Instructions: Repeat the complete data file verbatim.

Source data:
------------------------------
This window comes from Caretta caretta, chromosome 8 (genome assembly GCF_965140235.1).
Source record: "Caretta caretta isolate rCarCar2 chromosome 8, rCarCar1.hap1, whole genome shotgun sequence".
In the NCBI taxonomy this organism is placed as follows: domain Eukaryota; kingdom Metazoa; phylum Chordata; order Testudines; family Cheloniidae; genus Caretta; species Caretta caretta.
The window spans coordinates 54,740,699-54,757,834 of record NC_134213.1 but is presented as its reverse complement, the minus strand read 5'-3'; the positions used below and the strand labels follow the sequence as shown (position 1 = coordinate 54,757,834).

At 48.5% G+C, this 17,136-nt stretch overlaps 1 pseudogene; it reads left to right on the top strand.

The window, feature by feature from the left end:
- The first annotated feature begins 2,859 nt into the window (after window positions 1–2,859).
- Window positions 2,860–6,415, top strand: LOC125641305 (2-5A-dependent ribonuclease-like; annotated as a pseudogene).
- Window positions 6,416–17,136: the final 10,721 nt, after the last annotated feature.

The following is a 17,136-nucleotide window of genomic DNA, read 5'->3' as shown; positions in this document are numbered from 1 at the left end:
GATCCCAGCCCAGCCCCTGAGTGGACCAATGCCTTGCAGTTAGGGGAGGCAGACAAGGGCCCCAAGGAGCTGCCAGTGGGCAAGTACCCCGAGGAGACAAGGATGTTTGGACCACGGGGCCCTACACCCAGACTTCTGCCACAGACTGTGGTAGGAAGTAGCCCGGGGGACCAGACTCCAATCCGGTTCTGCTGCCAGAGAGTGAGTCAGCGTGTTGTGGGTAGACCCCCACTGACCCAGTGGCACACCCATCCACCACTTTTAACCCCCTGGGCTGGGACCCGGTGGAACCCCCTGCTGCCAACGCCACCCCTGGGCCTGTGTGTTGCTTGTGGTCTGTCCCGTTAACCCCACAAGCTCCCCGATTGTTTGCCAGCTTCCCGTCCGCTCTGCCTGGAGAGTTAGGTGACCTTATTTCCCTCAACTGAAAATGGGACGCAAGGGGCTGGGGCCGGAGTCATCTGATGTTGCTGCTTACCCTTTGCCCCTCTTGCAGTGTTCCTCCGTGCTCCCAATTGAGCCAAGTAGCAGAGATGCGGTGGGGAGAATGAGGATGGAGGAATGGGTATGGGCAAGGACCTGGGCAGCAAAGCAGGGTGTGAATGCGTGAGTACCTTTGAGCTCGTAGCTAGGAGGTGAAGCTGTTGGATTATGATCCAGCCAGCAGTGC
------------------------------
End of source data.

This window comes from Caretta caretta, chromosome 8 (genome assembly GCF_965140235.1).
Source record: "Caretta caretta isolate rCarCar2 chromosome 8, rCarCar1.hap1, whole genome shotgun sequence".
In the NCBI taxonomy this organism is placed as follows: domain Eukaryota; kingdom Metazoa; phylum Chordata; order Testudines; family Cheloniidae; genus Caretta; species Caretta caretta.
The window spans coordinates 54,740,699-54,757,834 of record NC_134213.1 but is presented as its reverse complement, the minus strand read 5'-3'; the positions used below and the strand labels follow the sequence as shown (position 1 = coordinate 54,757,834).

At 48.5% G+C, this 17,136-nt stretch overlaps 1 pseudogene; it reads left to right on the top strand.

The window, feature by feature from the left end:
- The first annotated feature begins 2,859 nt into the window (after window positions 1–2,859).
- Window positions 2,860–6,415, top strand: LOC125641305 (2-5A-dependent ribonuclease-like; annotated as a pseudogene).
- Window positions 6,416–17,136: the final 10,721 nt, after the last annotated feature.

The following is a 17,136-nucleotide window of genomic DNA, read 5'->3' as shown; positions in this document are numbered from 1 at the left end:
GATCCCAGCCCAGCCCCTGAGTGGACCAATGCCTTGCAGTTAGGGGAGGCAGACAAGGGCCCCAAGGAGCTGCCAGTGGGCAAGTACCCCGAGGAGACAAGGATGTTTGGACCACGGGGCCCTACACCCAGACTTCTGCCACAGACTGTGGTAGGAAGTAGCCCGGGGGACCAGACTCCAATCCGGTTCTGCTGCCAGAGAGTGAGTCAGCGTGTTGTGGGTAGACCCCCACTGACCCAGTGGCACACCCATCCACCACTTTTAACCCCCTGGGCTGGGACCCGGTGGAACCCCCTGCTGCCAACGCCACCCCTGGGCCTGTGTGTTGCTTGTGGTCTGTCCCGTTAACCCCACAAGCTCCCCGATTGTTTGCCAGCTTCCCGTCCGCTCTGCCTGGAGAGTTAGGTGACCTTATTTCCCTCAACTGAAAATGGGACGCAAGGGGCTGGGGCCGGAGTCATCTGATGTTGCTGCTTACCCTTTGCCCCTCTTGCAGTGTTCCTCCGTGCTCCCAATTGAGCCAAGTAGCAGAGATGCGGTGGGGAGAATGAGGATGGAGGAATGGGTATGGGCAAGGACCTGGGCAGCAAAGCAGGGTGTGAATGCGTGAGTACCTTTGAGCTCGTAGCTAGGAGGTGAAGCTGTTGGATTATGATCCAGCCAGCAGTGC